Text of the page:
The US Senate approved an economic stimulus bill of some $838 billion on Tuesday,clearing the way for negotiations with the House and increasing the prospects that a final piece of legislation can be on President Obamas desk within days.
The 61-to-37 vote was largely along party lines,as expected,and followed closing arguments with some sharp partisan edges. Senator Charles E. Schumer,Democrat of New York,called on Republicans to acknowledge not only that the country is in crisis but to acknowledge that they actually lost the election.
Senator Daniel K. Inouye,Democrat of Hawaii who is chairman of the Appropriations Committee,said the bleak statistics on unemployment will only get worse if the federal government does not take action immediately.
Senate Majority Leader Harry Reid of Nevada,alluding to the presidents remarks at a news conference on Monday evening,said: Last night,President Obama brought his case for his economic recovery plan directly to the American people. He clearly explained that no new President relishes the thought of starting an administration with a major investment of public funds to clean up the economic mess left by the previous administration.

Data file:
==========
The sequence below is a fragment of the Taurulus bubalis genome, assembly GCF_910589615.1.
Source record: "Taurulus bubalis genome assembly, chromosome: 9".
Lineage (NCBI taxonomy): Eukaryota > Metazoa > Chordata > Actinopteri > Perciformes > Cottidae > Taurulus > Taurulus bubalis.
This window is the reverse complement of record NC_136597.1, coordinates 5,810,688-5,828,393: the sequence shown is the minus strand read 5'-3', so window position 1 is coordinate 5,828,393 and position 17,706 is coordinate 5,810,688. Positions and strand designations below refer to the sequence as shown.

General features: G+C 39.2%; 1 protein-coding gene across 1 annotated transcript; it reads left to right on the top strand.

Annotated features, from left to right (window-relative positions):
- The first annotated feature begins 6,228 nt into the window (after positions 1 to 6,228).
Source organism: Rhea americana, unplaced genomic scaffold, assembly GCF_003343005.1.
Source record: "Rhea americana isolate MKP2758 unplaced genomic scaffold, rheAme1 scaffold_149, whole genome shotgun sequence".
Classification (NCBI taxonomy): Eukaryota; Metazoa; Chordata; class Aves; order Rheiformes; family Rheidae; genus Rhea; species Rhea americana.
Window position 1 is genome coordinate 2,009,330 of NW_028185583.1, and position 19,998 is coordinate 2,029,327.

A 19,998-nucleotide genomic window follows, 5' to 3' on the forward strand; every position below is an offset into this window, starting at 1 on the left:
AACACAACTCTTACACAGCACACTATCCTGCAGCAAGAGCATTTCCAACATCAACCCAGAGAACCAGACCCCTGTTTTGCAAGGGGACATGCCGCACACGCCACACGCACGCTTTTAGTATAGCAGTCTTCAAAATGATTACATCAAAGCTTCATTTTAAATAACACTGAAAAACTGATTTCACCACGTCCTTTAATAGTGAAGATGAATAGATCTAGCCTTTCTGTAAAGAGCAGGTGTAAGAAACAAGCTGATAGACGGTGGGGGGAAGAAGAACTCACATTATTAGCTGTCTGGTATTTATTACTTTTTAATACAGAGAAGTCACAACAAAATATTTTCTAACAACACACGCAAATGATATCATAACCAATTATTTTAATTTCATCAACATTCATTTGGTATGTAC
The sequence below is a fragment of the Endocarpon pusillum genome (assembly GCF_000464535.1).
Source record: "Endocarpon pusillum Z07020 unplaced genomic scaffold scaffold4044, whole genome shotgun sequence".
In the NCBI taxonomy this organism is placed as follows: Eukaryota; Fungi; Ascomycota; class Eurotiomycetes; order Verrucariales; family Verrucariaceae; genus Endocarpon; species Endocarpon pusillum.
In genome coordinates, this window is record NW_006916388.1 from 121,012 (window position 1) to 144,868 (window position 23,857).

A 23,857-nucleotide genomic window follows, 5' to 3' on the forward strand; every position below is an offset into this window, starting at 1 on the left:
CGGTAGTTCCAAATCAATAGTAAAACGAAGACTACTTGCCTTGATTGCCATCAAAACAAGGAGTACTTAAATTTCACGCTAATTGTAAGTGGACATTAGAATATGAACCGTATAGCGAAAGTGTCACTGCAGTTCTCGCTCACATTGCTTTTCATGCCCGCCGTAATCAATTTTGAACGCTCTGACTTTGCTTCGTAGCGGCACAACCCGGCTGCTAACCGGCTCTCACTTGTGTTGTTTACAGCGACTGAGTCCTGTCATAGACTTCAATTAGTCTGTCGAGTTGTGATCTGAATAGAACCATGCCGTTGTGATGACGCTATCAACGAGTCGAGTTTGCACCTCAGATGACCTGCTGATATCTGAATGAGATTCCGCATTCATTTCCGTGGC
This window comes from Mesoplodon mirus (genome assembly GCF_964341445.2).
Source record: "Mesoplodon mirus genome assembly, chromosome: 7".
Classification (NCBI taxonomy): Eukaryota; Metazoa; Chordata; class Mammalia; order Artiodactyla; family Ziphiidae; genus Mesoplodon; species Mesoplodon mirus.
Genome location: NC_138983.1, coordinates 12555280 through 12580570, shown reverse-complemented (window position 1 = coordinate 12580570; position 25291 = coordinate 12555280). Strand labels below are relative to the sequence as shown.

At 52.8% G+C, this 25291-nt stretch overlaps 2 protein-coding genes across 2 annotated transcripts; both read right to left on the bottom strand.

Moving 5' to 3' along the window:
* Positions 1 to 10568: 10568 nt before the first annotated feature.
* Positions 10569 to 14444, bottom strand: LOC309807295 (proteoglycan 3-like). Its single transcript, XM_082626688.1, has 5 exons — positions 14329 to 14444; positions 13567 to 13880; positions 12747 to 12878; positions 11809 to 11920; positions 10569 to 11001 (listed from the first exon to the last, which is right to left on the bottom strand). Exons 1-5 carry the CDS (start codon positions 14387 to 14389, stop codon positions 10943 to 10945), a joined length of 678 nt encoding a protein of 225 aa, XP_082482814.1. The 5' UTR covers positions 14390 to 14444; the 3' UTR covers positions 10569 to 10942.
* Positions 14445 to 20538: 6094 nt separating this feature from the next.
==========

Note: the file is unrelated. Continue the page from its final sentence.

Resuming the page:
Not one member of Congress or one single American family relishes the difficult choices left for us to make, Reid added. But with the growing likelihood that this crisis will grow into what the President termed a possible catastrophe,the worst decision would be indecision.
Only a few Republicans voted for the bill. They were Senators Arlen Specter,of Pennsylvania,and Olympia J. Snowe and Susan Collins,both of Maine,whose support was vital when the bill narrowly cleared a procedural hurdle requiring 60 yes votes on Monday.
Obama,who traveled to Florida on Tuesday to promote the stimulus package,has pressed Congress to deliver him a bill by next Monday. But Representative Steny Hoyer of Maryland,the House majority leader,said Tuesday that negotiations may take longer Thursday,Friday,Saturday,Sunday,Monday,maybe Wednesday,Thursday of next week, he told reporters,according to Reuters.
The House last week passed an $820 billion bill without a single Republican vote in favor that provides more aid to state and local governments than does the Senate version,which includes more tax cuts.
Republicans argued futilely that the Senate stimulus measure was almost a misnomer.
Were taking an enormous risk an enormous risk with other peoples money, Senator Mitch McConnell of Kentucky,the minority leader,said in urging his Republican colleagues to vote against the measure.
McConnell said the package was full of waste and could only be counted on to increase the nations debt.
Senator Charles E. Grassley of Iowa,the ranking Republican on the Finance Committee,said the final cost of the bill could exceed $1 trillion,counting interest,and burden future generations of taxpayers.
Not a pretty fiscal picture, Grassley said,and its going to get a lot uglier as a result of this bill.